As one reads Lee Child’s novels, the character Jack Reacher is slowly built up over the 22 novels. Bit by bit, Jack Reacher’s biography is revealed such as where was he born, his parents (mother is a French and he could speak French well), siblings, his preferences and habits. Basically, Jack Reacher is a brilliant investigator with an army background. He is an ex-MP (Military Police) served as a Major until he got booted out due to downsize and budget cuts I suppose. Having spent his entire life in the army (he was born in an army camp), he is suddenly thrown to the civilian world. He finds it hard to adjust to civilian life. He becomes a drifter leading the nomadic lifestyle without any luggage. He got nothing with barely enough in his bank account. He survives by taking hitch hike, bus or simply walking. When his clothes are soiled, he simply throws them away and gets a new set of functional clothing from a store. He only carries a toothbrush in his pocket. No handphone, watch or jewelry. He owns nothing.
As in the book I just read, The Visitor. Jack Reacher had a big house bequeathed to him by his former CO in the army. But he could not cope with maintenance of the house, property tax, utilities bills, conservancy charges etc. He finds it cumbersome and a pain in the ass. He refuses to be “anchored” to the house. He intends to sell off the big house so that he could live off the money from the sale leading a nomadic life wandering from state to state all over the vast American continent from one motel to another! He just can’t stay long in a place. His wandering is timed in such a way that he gets into trouble or an adventure once in a year. With his lethal unarmed combat, sharpshooter and extra ordinary deductive ingrained ability to observe minute details when he’s conducting an investigation, he overcomes all the seemingly insurmountable cases coming along his way.
Back to the book, The Visitor. I’ll just say that 4 women; all ex-army officers and victims of sexual harressment were mysterious killed in their houses at their bathtubs without any clues or leads to the killer. No marks on the victims, no prints in the houses, nothing on the forensic front, no forced entry to the houses. All of them live alone in isolated neighborhoods and all of them left the army over sexual harassment.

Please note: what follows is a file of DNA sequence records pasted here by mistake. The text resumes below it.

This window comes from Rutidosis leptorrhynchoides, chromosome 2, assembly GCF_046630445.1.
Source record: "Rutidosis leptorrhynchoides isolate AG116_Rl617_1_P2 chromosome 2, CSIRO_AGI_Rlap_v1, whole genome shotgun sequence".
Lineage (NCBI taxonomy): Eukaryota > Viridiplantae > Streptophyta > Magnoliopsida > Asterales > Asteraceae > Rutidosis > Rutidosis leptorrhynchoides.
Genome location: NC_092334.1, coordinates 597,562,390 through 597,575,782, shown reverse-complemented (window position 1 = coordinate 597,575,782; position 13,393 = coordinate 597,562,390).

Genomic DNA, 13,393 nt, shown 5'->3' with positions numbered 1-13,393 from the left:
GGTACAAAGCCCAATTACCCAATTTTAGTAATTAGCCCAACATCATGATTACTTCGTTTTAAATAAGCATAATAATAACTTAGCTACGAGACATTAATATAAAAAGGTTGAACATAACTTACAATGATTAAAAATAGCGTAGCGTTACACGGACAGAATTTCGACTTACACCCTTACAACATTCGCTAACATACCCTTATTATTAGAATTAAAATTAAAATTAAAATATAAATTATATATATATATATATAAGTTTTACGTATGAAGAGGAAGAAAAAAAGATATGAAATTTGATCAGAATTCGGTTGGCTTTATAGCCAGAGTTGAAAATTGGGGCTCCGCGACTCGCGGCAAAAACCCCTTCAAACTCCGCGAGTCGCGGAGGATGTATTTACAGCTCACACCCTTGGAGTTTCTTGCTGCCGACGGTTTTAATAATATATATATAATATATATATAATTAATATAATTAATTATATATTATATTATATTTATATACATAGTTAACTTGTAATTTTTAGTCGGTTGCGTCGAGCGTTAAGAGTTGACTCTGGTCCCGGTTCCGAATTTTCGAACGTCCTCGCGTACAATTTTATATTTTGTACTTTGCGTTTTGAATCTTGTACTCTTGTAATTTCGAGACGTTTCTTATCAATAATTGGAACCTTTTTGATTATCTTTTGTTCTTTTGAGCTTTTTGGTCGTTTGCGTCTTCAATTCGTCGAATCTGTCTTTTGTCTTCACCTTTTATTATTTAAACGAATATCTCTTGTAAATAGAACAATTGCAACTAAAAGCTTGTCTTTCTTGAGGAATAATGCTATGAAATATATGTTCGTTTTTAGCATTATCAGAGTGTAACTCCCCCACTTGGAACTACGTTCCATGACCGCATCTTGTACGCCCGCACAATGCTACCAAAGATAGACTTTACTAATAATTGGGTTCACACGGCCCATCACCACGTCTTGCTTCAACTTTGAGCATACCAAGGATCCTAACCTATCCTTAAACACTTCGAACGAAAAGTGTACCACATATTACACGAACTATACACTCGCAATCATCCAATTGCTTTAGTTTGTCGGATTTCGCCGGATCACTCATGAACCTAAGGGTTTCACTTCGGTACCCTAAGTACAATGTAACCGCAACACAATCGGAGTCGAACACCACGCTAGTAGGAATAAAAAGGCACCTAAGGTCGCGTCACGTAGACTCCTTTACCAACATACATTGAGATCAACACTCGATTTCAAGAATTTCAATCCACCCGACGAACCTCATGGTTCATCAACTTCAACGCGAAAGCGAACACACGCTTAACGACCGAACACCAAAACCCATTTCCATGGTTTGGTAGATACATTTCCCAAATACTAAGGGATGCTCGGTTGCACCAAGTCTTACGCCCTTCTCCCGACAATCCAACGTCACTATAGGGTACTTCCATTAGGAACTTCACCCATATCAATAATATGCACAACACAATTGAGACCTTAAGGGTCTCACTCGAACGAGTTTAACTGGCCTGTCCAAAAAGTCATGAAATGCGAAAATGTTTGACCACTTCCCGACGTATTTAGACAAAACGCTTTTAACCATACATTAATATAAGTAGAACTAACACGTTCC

I like that part when the 4th victim was found dead in her home at the tub submerged in army issued green camouflage paint (all victims suffer the same fate), the FBI (equivalent to our SIS/CID) engaged contractor to hack away the wall on the 2nd floor of the house and used a big crane to hoist the bathtub with the dead woman to a waiting truck. Packed the bathtub in a wooden crate and flown to the FBI forensic lab in another part of the country. The crime scene ie the bathtub is preserved in its original state delivered to one of the nation’s top pathologists. Next, the whole bathtub is sent to the X-ray room for more snaps before the body is systematically extricated for the post mortem. The X-ray films are analyzed with graphic details by the expert with all the FBI investigators and Jack Reacher surrounding the corpse in the cold room. I’m not going into more details or else I’d be accused of being a spoiler. The previous blog post on those books I read reveals too much resulting in some outcry from my readers!
If you want to find out more about Jack Reacher, The Visitor is quite an interesting read. I not only enjoy the fast paced thriller, I also find Jack Reacher a most fascinating character. He’s such an unique and enigmatic character that you will never find another similar one on earth.
Below are some pages from The Visitor